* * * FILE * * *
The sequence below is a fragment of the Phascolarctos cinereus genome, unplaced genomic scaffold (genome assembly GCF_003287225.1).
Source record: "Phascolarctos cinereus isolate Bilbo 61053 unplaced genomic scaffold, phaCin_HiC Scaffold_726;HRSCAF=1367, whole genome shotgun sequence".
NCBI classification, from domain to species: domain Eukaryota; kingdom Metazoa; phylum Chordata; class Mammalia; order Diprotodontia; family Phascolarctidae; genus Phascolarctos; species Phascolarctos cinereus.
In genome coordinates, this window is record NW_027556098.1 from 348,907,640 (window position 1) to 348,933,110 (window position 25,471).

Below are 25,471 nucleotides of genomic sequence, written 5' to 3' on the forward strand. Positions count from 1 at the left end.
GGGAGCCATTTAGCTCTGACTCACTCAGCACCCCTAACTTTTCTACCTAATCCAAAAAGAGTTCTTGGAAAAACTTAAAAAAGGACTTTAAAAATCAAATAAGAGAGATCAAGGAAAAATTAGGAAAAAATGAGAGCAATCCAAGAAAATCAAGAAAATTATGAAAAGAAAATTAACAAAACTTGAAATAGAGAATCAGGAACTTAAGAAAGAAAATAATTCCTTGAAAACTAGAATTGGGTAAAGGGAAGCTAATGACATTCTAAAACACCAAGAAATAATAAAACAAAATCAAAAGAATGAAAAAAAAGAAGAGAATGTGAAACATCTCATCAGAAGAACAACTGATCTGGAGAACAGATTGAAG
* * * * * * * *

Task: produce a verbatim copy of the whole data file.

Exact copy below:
The sequence below is a fragment of the Phascolarctos cinereus genome, unplaced genomic scaffold (genome assembly GCF_003287225.1).
Source record: "Phascolarctos cinereus isolate Bilbo 61053 unplaced genomic scaffold, phaCin_HiC Scaffold_726;HRSCAF=1367, whole genome shotgun sequence".
NCBI classification, from domain to species: domain Eukaryota; kingdom Metazoa; phylum Chordata; class Mammalia; order Diprotodontia; family Phascolarctidae; genus Phascolarctos; species Phascolarctos cinereus.
In genome coordinates, this window is record NW_027556098.1 from 348,907,640 (window position 1) to 348,933,110 (window position 25,471).

Below are 25,471 nucleotides of genomic sequence, written 5' to 3' on the forward strand. Positions count from 1 at the left end.
GGGAGCCATTTAGCTCTGACTCACTCAGCACCCCTAACTTTTCTACCTAATCCAAAAAGAGTTCTTGGAAAAACTTAAAAAAGGACTTTAAAAATCAAATAAGAGAGATCAAGGAAAAATTAGGAAAAAATGAGAGCAATCCAAGAAAATCAAGAAAATTATGAAAAGAAAATTAACAAAACTTGAAATAGAGAATCAGGAACTTAAGAAAGAAAATAATTCCTTGAAAACTAGAATTGGGTAAAGGGAAGCTAATGACATTCTAAAACACCAAGAAATAATAAAACAAAATCAAAAGAATGAAAAAAAAGAAGAGAATGTGAAACATCTCATCAGAAGAACAACTGATCTGGAGAACAGATTGAAG